This would seem to account for how the papers came to be in the possession of the bookseller and for the few items relating to the Newby’s present in the collection.

Louisa died in 1857, the cause unknown, although Matthew refers to a long affliction of heart disease supplemented by attacks of Bronchitis in an 1846 letter (Coll-1839/2/6). Despite her obvious talent, and the clear enjoyment she derived from her work, she received little notoriety for her song writing during her lifetime and even less so after her death. Alongside gaining invaluable archival skills during this project it has been a pleasure to think that I have been able to increase the visibility of Louisa’s work and make her collection available to interested researchers. Although separated by over two centuries, I have come to know more about Louisa than any person living, and that is a great privilege.

You can see the catalogue of the papers on ArchivesSpace: https://archives.collections.ed.ac.uk/repositories/2/resources/86789

References:

Cleevely, R. J. “Montagu, George.” Oxford Dictionary of National Biography Online, 23 Sep. 2004, https://doi.org/10.1093/ref:odnb/19017. Accessed 19 Jul. 2018.

Crawford, Louisa Matilda Jane. The Metropolitan Magazine. Accessed 19 Jul. 2018.

  • “An Auto-Biographical Sketch. Lacock Abbey.” Vol. 12, Jan-Apr. 1835, pp. 400-402, https://babel.hathitrust.org/cgi/pt?id=nyp.33433081737904;view=1up;seq=412.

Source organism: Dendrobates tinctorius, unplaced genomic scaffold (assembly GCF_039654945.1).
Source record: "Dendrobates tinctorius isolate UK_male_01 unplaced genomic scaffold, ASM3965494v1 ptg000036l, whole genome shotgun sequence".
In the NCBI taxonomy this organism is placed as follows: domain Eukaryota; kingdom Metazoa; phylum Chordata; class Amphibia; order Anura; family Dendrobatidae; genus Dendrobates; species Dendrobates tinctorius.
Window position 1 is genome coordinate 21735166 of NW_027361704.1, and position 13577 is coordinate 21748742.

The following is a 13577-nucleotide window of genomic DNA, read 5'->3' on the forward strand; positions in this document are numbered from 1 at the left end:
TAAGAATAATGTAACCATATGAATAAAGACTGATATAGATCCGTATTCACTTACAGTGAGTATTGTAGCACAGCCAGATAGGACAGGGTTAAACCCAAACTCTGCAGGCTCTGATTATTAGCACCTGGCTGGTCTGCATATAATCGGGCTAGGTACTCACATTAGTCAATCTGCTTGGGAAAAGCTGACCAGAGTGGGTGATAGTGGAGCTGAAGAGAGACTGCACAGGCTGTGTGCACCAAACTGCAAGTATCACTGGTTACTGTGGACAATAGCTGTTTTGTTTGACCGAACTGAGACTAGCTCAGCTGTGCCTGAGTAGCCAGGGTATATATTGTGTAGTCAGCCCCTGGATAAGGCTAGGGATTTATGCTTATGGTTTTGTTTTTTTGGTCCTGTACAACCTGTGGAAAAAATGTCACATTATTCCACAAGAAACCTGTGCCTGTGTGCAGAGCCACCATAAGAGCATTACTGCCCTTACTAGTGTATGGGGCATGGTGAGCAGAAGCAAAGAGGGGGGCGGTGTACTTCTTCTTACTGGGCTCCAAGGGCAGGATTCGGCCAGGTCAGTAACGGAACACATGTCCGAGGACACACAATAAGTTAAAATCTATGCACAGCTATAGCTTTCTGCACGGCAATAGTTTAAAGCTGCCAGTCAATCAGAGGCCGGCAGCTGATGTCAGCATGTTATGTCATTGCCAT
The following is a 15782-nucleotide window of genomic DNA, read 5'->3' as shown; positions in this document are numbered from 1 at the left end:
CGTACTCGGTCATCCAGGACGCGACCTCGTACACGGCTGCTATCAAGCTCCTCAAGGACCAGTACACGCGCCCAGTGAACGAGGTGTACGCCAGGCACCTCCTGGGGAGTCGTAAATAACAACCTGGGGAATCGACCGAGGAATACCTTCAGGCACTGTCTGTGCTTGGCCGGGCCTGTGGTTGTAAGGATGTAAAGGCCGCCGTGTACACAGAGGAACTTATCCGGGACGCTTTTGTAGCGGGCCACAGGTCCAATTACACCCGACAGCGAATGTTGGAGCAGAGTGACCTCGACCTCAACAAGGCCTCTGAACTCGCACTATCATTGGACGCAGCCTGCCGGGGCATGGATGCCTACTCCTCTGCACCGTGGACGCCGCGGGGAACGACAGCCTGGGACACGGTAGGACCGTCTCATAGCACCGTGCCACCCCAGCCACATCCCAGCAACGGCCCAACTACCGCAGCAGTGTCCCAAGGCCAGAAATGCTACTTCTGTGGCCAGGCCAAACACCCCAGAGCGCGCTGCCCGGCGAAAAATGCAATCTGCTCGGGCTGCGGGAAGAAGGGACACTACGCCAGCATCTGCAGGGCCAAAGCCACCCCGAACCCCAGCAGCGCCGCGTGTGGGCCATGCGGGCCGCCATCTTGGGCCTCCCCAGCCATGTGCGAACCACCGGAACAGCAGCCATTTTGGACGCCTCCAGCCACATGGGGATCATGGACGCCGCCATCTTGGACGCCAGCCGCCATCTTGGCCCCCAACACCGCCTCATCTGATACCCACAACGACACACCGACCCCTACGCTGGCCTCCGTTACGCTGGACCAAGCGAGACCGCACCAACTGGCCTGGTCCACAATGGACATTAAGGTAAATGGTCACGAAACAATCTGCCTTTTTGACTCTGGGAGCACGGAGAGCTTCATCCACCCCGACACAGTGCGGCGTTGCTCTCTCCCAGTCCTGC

• “Autobiographical Sketches Connected with Laycock Abbey.” 14, Sept-Dec. 1835, pp. 306-318, https://babel.hathitrust.org/cgi/pt?id=nyp.33433081737888;view=1up;seq=322.
  • “Autobiographical Sketches.” Vol. 22, 1838, pp. 310-317, https://babel.hathitrust.org/cgi/pt?id=umn.319510007530342;view=1up;seq=325.
  • “Autobiographical Sketches.” Vol. 23, Sept-Dec. 1838, pp. 189-194, https://babel.hathitrust.org/cgi/pt?id=nyp.33433081737839;view=1up;seq=203.

Cummings, Bruce F. “A biographical sketch of Col. George Montagu (1755-1815).” Zoologisches Annalen Würzburg, vol. 5, 1913, pp. 307–325, http://www.zobodat.at/pdf/Zoologische-Annalen_5_0307-0325.pdf. Accessed 19 Jul. 2018.

“Kathleen Mavourneen.” Wikipedia, https://en.wikipedia.org/wiki/Kathleen_Mavourneen. Accessed 19 Jul. 2018.

Pratt, Tony. Two Georgian Montagus: the manor of Lackham. Wiltshire College, second edition, 2015, https://tinyurl.com/y7tpp39h. Accessed 19 Jul. 2018.

Urban, Sylvanus. “Obituary – Rev. George Newby.” The Gentleman’s Magazine, vol. 26, 1846, pp. 100-101, https://tinyurl.com/yatonw6n. Accessed 19 Jul. 2018.

Written by Daisy Stafford, July 2018.